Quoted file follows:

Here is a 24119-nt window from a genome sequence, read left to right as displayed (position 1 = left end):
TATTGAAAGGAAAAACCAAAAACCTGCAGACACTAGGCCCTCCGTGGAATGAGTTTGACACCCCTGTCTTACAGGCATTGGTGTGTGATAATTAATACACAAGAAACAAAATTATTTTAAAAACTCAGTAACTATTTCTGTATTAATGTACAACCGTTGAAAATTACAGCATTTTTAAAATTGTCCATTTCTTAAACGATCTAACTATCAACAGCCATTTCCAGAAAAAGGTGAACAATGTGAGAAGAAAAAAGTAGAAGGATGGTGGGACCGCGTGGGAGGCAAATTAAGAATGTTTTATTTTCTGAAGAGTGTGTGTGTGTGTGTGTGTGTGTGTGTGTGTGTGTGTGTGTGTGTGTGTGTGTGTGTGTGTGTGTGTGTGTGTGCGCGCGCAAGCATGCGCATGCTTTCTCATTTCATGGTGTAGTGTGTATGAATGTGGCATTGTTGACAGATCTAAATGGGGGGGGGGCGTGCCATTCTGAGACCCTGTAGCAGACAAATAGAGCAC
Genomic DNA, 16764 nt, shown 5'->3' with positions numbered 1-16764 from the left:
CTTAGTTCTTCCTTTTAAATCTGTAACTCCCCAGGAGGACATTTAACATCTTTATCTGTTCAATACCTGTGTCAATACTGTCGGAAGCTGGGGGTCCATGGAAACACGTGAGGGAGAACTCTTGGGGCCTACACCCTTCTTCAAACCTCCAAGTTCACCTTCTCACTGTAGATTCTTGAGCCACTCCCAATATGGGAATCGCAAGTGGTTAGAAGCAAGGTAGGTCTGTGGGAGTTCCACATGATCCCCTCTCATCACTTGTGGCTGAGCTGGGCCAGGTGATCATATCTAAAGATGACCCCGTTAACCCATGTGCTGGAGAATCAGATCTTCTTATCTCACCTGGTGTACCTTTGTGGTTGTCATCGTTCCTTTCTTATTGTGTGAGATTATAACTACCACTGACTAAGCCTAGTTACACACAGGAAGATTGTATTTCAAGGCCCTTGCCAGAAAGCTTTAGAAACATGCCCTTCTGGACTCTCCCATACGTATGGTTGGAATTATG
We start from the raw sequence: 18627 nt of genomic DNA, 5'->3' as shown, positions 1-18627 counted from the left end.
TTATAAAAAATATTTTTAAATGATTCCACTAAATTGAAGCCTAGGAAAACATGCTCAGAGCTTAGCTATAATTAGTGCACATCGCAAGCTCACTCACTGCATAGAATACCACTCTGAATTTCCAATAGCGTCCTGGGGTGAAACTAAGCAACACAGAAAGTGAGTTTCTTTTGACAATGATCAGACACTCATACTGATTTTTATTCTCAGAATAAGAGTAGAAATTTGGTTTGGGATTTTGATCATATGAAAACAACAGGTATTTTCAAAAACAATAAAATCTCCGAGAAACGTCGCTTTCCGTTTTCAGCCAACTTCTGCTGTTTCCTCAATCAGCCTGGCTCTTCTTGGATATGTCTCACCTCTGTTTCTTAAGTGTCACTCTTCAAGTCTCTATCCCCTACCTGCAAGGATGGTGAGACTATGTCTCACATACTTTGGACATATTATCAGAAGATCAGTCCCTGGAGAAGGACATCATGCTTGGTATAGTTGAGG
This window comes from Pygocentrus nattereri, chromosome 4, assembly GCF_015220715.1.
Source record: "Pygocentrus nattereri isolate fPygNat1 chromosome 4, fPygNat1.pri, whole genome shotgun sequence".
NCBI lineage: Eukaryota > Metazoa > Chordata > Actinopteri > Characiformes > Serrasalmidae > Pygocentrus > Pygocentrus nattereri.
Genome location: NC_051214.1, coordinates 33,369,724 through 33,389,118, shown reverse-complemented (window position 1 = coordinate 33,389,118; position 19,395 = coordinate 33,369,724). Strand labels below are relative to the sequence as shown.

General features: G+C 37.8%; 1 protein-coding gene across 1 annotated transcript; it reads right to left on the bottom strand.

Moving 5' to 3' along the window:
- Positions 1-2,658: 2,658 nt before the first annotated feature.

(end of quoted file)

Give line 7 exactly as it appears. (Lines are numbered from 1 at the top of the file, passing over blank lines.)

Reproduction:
This window comes from Pygocentrus nattereri, chromosome 4, assembly GCF_015220715.1.